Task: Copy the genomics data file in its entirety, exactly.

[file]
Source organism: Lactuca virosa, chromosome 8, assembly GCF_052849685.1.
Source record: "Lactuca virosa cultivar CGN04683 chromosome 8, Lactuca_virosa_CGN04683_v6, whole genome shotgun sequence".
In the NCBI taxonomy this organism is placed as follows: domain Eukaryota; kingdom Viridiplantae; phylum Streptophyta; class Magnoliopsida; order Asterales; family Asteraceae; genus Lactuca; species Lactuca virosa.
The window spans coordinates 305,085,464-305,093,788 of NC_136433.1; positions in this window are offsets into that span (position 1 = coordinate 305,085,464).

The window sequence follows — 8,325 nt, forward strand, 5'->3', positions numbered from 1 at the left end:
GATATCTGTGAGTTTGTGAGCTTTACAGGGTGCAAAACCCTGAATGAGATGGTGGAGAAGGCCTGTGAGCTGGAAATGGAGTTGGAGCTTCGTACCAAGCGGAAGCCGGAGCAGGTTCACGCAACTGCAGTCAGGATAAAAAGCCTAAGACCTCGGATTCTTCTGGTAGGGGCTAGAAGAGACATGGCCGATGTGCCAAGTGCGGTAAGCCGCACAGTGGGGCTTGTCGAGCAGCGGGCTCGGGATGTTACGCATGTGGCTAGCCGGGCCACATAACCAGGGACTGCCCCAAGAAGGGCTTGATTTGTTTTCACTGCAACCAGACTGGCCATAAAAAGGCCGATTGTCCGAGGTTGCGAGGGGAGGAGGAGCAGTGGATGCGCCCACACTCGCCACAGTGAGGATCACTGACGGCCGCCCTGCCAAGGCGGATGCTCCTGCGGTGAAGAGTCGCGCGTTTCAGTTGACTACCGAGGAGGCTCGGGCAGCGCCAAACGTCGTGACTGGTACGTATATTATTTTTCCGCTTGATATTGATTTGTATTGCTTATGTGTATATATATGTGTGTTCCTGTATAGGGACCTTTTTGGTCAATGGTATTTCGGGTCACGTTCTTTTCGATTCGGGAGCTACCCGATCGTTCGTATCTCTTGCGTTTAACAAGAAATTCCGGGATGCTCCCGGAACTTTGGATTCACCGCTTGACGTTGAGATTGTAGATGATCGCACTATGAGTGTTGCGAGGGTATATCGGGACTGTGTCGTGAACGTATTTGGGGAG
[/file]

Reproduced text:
Source organism: Lactuca virosa, chromosome 8, assembly GCF_052849685.1.
Source record: "Lactuca virosa cultivar CGN04683 chromosome 8, Lactuca_virosa_CGN04683_v6, whole genome shotgun sequence".
In the NCBI taxonomy this organism is placed as follows: domain Eukaryota; kingdom Viridiplantae; phylum Streptophyta; class Magnoliopsida; order Asterales; family Asteraceae; genus Lactuca; species Lactuca virosa.
The window spans coordinates 305,085,464-305,093,788 of NC_136433.1; positions in this window are offsets into that span (position 1 = coordinate 305,085,464).

The window sequence follows — 8,325 nt, forward strand, 5'->3', positions numbered from 1 at the left end:
GATATCTGTGAGTTTGTGAGCTTTACAGGGTGCAAAACCCTGAATGAGATGGTGGAGAAGGCCTGTGAGCTGGAAATGGAGTTGGAGCTTCGTACCAAGCGGAAGCCGGAGCAGGTTCACGCAACTGCAGTCAGGATAAAAAGCCTAAGACCTCGGATTCTTCTGGTAGGGGCTAGAAGAGACATGGCCGATGTGCCAAGTGCGGTAAGCCGCACAGTGGGGCTTGTCGAGCAGCGGGCTCGGGATGTTACGCATGTGGCTAGCCGGGCCACATAACCAGGGACTGCCCCAAGAAGGGCTTGATTTGTTTTCACTGCAACCAGACTGGCCATAAAAAGGCCGATTGTCCGAGGTTGCGAGGGGAGGAGGAGCAGTGGATGCGCCCACACTCGCCACAGTGAGGATCACTGACGGCCGCCCTGCCAAGGCGGATGCTCCTGCGGTGAAGAGTCGCGCGTTTCAGTTGACTACCGAGGAGGCTCGGGCAGCGCCAAACGTCGTGACTGGTACGTATATTATTTTTCCGCTTGATATTGATTTGTATTGCTTATGTGTATATATATGTGTGTTCCTGTATAGGGACCTTTTTGGTCAATGGTATTTCGGGTCACGTTCTTTTCGATTCGGGAGCTACCCGATCGTTCGTATCTCTTGCGTTTAACAAGAAATTCCGGGATGCTCCCGGAACTTTGGATTCACCGCTTGACGTTGAGATTGTAGATGATCGCACTATGAGTGTTGCGAGGGTATATCGGGACTGTGTCGTGAACGTATTTGGGGAG